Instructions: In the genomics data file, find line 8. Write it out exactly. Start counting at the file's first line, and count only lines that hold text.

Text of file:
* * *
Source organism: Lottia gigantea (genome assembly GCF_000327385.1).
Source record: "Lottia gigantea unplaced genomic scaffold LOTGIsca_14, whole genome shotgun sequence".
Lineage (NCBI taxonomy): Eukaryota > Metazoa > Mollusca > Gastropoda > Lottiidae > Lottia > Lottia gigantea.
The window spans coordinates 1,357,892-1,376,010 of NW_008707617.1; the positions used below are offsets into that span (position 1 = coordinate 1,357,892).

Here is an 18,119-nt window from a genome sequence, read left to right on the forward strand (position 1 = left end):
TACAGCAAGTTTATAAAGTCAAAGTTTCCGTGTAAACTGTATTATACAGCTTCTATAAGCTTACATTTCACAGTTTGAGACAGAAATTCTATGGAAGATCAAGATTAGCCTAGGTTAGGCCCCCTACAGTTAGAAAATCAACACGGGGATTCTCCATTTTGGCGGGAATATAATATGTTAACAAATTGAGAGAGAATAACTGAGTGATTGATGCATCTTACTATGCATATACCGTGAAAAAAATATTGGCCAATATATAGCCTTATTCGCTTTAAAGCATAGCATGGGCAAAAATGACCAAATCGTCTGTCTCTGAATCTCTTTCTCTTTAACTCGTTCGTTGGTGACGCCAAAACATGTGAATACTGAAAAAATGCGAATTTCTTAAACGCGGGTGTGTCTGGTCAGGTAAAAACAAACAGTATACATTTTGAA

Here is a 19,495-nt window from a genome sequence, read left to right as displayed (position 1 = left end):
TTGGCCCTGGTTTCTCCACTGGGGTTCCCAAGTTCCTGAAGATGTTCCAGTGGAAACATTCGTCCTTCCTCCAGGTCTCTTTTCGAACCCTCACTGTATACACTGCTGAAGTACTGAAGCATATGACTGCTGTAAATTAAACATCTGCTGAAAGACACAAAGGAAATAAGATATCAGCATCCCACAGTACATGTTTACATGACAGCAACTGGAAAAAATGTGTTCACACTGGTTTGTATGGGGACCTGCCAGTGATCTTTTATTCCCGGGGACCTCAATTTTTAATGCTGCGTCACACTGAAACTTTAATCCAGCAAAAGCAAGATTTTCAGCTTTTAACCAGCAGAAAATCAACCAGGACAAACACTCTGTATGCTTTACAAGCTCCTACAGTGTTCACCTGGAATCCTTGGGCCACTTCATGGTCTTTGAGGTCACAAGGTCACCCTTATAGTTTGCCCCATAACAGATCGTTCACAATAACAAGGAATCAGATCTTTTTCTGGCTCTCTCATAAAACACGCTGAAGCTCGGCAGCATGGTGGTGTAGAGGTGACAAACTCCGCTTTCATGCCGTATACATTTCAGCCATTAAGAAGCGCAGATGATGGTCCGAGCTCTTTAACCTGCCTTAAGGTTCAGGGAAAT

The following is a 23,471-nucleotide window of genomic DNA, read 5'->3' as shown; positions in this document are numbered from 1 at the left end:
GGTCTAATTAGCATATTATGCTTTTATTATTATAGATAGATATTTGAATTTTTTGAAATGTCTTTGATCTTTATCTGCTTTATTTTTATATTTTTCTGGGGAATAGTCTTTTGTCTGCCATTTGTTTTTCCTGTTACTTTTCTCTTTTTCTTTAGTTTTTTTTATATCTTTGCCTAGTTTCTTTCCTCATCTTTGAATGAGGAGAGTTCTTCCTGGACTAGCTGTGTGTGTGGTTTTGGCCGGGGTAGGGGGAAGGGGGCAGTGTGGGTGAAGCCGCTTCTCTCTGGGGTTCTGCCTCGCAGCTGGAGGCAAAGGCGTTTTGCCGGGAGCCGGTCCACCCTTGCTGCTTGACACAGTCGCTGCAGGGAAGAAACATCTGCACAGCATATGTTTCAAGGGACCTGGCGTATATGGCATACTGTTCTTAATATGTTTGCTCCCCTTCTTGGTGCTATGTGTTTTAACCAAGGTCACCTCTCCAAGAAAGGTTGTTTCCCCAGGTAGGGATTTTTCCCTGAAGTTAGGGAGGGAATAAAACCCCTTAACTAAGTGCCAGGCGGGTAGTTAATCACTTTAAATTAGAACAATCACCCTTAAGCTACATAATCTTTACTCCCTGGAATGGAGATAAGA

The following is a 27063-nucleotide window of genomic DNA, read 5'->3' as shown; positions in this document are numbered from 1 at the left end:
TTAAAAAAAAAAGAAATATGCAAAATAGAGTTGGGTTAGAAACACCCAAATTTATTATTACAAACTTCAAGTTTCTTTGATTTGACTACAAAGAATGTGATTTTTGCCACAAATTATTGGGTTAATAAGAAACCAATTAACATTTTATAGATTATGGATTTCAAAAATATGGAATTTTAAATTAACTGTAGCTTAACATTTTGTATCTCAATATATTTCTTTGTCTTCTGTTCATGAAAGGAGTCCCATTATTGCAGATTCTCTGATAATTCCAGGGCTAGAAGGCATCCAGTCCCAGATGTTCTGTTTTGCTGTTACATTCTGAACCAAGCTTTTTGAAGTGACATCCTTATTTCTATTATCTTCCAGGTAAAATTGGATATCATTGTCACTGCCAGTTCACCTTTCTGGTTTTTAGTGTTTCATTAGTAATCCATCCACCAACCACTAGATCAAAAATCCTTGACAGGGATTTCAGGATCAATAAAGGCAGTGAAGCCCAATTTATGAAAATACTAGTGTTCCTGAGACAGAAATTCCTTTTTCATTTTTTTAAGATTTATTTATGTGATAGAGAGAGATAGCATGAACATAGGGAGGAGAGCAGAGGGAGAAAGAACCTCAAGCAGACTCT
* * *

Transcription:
TTGGCCCTGGTTTCTCCACTGGGGTTCCCAAGTTCCTGAAGATGTTCCAGTGGAAACATTCGTCCTTCCTCCAGGTCTCTTTTCGAACCCTCACTGTATACACTGCTGAAGTACTGAAGCATATGACTGCTGTAAATTAAACATCTGCTGAAAGACACAAAGGAAATAAGATATCAGCATCCCACAGTACATGTTTACATGACAGCAACTGGAAAAAATGTGTTCACACTGGTTTGTATGGGGACCTGCCAGTGATCTTTTATTCCCGGGGACCTCAATTTTTAATGCTGCGTCACACTGAAACTTTAATCCAGCAAAAGCAAGATTTTCAGCTTTTAACCAGCAGAAAATCAACCAGGACAAACACTCTGTATGCTTTACAAGCTCCTACAGTGTTCACCTGGAATCCTTGGGCCACTTCATGGTCTTTGAGGTCACAAGGTCACCCTTATAGTTTGCCCCATAACAGATCGTTCACAATAACAAGGAATCAGATCTTTTTCTGGCTCTCTCATAAAACACGCTGAAGCTCGGCAGCATGGTGGTGTAGAGGTGACAAACTCCGCTTTCATGCCGTATACATTTCAGCCATTAAGAAGCGCAGATGATGGTCCGAGCTCTTTAACCTGCCTTAAGGTTCAGGGAAAT